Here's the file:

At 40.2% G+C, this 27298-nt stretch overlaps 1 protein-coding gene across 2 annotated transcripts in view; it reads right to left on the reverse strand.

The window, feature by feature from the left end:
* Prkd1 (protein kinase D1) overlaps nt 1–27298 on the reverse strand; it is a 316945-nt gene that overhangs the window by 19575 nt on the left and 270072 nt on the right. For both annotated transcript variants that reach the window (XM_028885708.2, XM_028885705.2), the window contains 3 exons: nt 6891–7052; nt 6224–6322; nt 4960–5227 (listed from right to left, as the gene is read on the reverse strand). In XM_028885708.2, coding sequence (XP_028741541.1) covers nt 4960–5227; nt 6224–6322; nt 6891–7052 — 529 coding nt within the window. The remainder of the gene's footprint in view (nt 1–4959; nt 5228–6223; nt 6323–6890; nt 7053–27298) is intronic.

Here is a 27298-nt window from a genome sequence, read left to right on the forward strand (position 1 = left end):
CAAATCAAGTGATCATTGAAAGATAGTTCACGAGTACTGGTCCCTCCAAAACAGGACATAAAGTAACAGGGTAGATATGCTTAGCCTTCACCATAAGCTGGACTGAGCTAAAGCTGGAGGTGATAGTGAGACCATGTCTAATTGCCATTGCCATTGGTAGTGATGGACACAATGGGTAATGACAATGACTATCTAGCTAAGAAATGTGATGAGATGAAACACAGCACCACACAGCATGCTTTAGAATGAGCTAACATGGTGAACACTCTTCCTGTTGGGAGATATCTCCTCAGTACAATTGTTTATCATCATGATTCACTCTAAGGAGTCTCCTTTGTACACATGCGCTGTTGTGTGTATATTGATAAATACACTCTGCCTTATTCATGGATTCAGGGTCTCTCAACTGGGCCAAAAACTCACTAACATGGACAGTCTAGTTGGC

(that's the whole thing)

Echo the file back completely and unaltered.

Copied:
At 40.2% G+C, this 27298-nt stretch overlaps 1 protein-coding gene across 2 annotated transcripts in view; it reads right to left on the reverse strand.

The window, feature by feature from the left end:
* Prkd1 (protein kinase D1) overlaps nt 1–27298 on the reverse strand; it is a 316945-nt gene that overhangs the window by 19575 nt on the left and 270072 nt on the right. For both annotated transcript variants that reach the window (XM_028885708.2, XM_028885705.2), the window contains 3 exons: nt 6891–7052; nt 6224–6322; nt 4960–5227 (listed from right to left, as the gene is read on the reverse strand). In XM_028885708.2, coding sequence (XP_028741541.1) covers nt 4960–5227; nt 6224–6322; nt 6891–7052 — 529 coding nt within the window. The remainder of the gene's footprint in view (nt 1–4959; nt 5228–6223; nt 6323–6890; nt 7053–27298) is intronic.

Here is a 27298-nt window from a genome sequence, read left to right on the forward strand (position 1 = left end):
CAAATCAAGTGATCATTGAAAGATAGTTCACGAGTACTGGTCCCTCCAAAACAGGACATAAAGTAACAGGGTAGATATGCTTAGCCTTCACCATAAGCTGGACTGAGCTAAAGCTGGAGGTGATAGTGAGACCATGTCTAATTGCCATTGCCATTGGTAGTGATGGACACAATGGGTAATGACAATGACTATCTAGCTAAGAAATGTGATGAGATGAAACACAGCACCACACAGCATGCTTTAGAATGAGCTAACATGGTGAACACTCTTCCTGTTGGGAGATATCTCCTCAGTACAATTGTTTATCATCATGATTCACTCTAAGGAGTCTCCTTTGTACACATGCGCTGTTGTGTGTATATTGATAAATACACTCTGCCTTATTCATGGATTCAGGGTCTCTCAACTGGGCCAAAAACTCACTAACATGGACAGTCTAGTTGGC